Opening Up: Using Theatre Tools for Psychosocial Support

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Three months ago, I started working on RTI’s “Dinami” youth programme as a trainee. “Dinami”, which is the Greek word for ‘power’, provides psychosocial support to young people through art, sports and social events. I feel extremely fortunate to be able to work with people my own age- we share similar fears and uncertainty for the future but also have a lot of hope and passion.

The main project I am involved with is a three-month participatory theatre workshop for young adults aged 18-24. The project uses theatre tools, including storytelling and improvisation, to create a safe space for everyone to express themselves and process difficult experiences. The experience provides vital repiste from difficult daily lives, and we also make time for mindfulness and reflection.

The project is open to all, so it is a great opportunity to build bridges between the Greek and the refugee population and encourage people to socialise with others that they otherwise might not. At the end of the project, we will connect the participants with experts from the industry to help them build a network for further opportunities and possibly future employment.

More than half of our participants are people living in camps in rural areas around Thessaloniki. They are incredibly grateful for a project like ours, as there is very little for them to do where they live, due to a lack of facilities and professional facilitators. Some of them travel 4 hours by bus just to attend the 3 hour session.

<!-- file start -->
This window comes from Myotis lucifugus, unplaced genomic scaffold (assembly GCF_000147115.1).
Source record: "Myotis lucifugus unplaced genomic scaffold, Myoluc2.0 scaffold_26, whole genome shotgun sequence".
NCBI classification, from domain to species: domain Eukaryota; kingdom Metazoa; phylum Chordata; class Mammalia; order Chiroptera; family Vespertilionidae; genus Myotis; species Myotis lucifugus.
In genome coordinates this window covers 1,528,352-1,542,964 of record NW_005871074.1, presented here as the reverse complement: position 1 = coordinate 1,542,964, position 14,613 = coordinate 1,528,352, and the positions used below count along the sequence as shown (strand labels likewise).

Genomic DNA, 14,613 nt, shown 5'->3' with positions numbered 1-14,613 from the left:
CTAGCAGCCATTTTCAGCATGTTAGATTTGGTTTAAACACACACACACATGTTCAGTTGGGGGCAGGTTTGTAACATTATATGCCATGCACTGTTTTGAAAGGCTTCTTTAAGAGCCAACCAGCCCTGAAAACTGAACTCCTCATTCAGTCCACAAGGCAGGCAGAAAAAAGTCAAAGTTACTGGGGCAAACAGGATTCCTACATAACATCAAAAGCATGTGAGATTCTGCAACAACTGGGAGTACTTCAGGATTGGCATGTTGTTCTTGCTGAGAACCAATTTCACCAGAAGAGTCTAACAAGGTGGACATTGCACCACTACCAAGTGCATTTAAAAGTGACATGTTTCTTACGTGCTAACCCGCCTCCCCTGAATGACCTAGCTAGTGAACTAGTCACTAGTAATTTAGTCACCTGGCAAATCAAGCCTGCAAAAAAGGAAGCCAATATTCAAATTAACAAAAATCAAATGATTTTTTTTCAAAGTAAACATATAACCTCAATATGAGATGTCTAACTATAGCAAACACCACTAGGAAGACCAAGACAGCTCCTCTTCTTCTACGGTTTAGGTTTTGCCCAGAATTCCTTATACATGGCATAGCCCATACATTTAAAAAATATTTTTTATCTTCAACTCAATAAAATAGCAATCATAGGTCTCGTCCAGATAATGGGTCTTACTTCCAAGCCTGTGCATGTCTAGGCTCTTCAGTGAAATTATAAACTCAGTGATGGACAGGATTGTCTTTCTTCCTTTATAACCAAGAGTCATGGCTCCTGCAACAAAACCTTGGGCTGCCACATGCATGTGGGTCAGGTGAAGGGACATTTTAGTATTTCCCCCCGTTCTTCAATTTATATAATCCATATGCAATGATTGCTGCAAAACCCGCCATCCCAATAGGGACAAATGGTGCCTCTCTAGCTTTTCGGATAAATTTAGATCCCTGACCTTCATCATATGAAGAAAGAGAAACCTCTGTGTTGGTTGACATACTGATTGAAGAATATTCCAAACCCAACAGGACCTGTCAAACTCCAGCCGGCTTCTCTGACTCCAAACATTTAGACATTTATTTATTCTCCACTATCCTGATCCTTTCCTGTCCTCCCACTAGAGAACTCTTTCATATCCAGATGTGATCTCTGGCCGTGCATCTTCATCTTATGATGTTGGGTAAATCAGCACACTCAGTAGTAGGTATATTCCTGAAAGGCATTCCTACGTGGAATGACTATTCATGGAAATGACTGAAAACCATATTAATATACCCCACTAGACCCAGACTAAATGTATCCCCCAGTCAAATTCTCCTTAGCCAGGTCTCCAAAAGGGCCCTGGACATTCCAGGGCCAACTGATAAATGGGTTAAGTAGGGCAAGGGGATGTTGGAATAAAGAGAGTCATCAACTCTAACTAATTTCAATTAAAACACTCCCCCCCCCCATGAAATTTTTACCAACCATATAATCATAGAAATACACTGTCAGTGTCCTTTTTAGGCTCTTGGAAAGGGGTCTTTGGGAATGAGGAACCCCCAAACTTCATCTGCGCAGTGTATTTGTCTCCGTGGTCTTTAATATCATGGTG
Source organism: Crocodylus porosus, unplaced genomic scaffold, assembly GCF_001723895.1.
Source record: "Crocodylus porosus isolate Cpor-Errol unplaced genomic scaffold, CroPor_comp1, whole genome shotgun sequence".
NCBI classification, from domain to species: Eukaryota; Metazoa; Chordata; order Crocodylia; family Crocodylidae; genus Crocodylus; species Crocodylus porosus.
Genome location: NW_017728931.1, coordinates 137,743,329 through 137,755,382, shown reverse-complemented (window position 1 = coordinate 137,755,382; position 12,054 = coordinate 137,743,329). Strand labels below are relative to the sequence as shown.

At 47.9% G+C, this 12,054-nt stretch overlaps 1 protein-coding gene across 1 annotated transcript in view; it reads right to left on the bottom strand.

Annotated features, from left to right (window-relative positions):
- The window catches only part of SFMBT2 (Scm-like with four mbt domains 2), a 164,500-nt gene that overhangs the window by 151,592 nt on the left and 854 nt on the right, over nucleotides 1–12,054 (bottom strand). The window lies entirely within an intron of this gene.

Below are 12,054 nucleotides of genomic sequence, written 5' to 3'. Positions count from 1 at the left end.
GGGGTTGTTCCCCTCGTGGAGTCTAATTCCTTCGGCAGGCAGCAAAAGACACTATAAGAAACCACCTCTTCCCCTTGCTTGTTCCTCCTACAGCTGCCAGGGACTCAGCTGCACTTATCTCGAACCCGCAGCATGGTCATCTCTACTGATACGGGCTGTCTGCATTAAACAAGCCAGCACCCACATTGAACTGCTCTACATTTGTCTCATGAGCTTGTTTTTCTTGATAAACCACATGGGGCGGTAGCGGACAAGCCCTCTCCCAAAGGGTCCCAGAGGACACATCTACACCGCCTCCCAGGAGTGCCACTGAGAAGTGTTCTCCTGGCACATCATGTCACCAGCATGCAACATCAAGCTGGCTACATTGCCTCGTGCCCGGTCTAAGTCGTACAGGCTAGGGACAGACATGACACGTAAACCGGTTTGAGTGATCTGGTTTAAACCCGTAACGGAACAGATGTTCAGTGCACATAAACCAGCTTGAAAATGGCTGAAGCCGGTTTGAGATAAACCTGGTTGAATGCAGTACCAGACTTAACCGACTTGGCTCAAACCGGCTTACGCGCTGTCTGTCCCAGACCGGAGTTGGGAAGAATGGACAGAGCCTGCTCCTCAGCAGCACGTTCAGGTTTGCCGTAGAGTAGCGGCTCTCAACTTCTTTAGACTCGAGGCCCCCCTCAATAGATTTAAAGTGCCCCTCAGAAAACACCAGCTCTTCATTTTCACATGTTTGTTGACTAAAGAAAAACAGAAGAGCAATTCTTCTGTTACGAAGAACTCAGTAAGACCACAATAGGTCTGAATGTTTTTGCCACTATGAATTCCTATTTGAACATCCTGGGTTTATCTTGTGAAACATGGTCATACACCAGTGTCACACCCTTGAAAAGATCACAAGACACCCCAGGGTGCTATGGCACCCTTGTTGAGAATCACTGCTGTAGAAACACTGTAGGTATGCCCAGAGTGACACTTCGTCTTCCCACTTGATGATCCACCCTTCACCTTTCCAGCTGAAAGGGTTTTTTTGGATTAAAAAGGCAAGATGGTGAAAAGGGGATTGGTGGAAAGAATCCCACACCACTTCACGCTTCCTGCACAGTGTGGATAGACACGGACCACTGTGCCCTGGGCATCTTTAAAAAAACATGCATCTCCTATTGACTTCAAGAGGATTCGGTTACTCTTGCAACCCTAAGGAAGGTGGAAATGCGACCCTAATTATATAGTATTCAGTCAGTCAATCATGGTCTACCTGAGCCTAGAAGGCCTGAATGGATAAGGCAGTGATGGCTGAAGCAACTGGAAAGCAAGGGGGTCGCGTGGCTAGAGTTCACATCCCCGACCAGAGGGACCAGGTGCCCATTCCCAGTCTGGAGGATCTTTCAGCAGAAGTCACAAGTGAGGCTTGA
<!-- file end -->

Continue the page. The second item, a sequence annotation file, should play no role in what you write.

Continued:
I have witnessed a major transformation in our group since it started. Session by session, participants start trusting each other and working as a team towards a desired result. They have unlocked their personalities and they are more willing and confident to communicate their thoughts. It’s really surprising, how they have overcome their limits and have challenged themselves and how this is reflected in their creativity, particularly during improvisation activities .

The most striking achievement for me is that many of our participants have opened up about some of the incredibly difficult experiences that they have had to face, allowing us to see a part of them that is usually very well hidden. I am very proud of our team for managing to minimize the distance between us- the facilitators- and the participants, and for creating a space where they feel comfortable enough to talk about these issues. 

This is my first time working with refugees and I am genuinely happy and grateful for the experience of getting to know these people that have experienced unthinkable situations, having the opportunity to learn from them and to contribute in some way towards making their lives a bit more bearable.

Anna-Maria Pindoglou